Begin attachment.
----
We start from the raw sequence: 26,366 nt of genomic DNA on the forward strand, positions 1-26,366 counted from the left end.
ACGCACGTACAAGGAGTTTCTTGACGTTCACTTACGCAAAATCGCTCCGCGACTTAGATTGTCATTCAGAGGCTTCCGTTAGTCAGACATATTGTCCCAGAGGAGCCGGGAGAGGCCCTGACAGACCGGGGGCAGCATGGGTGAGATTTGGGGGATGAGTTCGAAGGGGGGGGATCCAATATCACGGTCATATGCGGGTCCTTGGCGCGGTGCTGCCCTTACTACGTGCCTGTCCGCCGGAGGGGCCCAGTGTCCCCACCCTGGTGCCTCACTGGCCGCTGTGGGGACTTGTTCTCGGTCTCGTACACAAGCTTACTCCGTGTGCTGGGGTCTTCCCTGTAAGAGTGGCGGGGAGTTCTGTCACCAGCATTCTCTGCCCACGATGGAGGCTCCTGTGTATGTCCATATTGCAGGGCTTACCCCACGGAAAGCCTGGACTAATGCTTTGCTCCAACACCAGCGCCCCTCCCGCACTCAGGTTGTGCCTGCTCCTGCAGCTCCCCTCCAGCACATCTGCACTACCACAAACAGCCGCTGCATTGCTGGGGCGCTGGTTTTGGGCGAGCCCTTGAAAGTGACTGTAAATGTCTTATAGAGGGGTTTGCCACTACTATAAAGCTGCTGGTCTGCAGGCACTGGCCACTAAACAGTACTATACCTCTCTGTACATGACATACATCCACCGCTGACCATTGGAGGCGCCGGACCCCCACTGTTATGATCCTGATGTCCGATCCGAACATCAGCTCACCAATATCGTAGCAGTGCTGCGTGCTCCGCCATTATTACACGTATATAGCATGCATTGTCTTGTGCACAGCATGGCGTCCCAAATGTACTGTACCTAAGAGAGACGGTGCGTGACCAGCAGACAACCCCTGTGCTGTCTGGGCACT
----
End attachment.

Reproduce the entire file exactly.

We start from the raw sequence: 26,366 nt of genomic DNA on the forward strand, positions 1-26,366 counted from the left end.
ACGCACGTACAAGGAGTTTCTTGACGTTCACTTACGCAAAATCGCTCCGCGACTTAGATTGTCATTCAGAGGCTTCCGTTAGTCAGACATATTGTCCCAGAGGAGCCGGGAGAGGCCCTGACAGACCGGGGGCAGCATGGGTGAGATTTGGGGGATGAGTTCGAAGGGGGGGGATCCAATATCACGGTCATATGCGGGTCCTTGGCGCGGTGCTGCCCTTACTACGTGCCTGTCCGCCGGAGGGGCCCAGTGTCCCCACCCTGGTGCCTCACTGGCCGCTGTGGGGACTTGTTCTCGGTCTCGTACACAAGCTTACTCCGTGTGCTGGGGTCTTCCCTGTAAGAGTGGCGGGGAGTTCTGTCACCAGCATTCTCTGCCCACGATGGAGGCTCCTGTGTATGTCCATATTGCAGGGCTTACCCCACGGAAAGCCTGGACTAATGCTTTGCTCCAACACCAGCGCCCCTCCCGCACTCAGGTTGTGCCTGCTCCTGCAGCTCCCCTCCAGCACATCTGCACTACCACAAACAGCCGCTGCATTGCTGGGGCGCTGGTTTTGGGCGAGCCCTTGAAAGTGACTGTAAATGTCTTATAGAGGGGTTTGCCACTACTATAAAGCTGCTGGTCTGCAGGCACTGGCCACTAAACAGTACTATACCTCTCTGTACATGACATACATCCACCGCTGACCATTGGAGGCGCCGGACCCCCACTGTTATGATCCTGATGTCCGATCCGAACATCAGCTCACCAATATCGTAGCAGTGCTGCGTGCTCCGCCATTATTACACGTATATAGCATGCATTGTCTTGTGCACAGCATGGCGTCCCAAATGTACTGTACCTAAGAGAGACGGTGCGTGACCAGCAGACAACCCCTGTGCTGTCTGGGCACT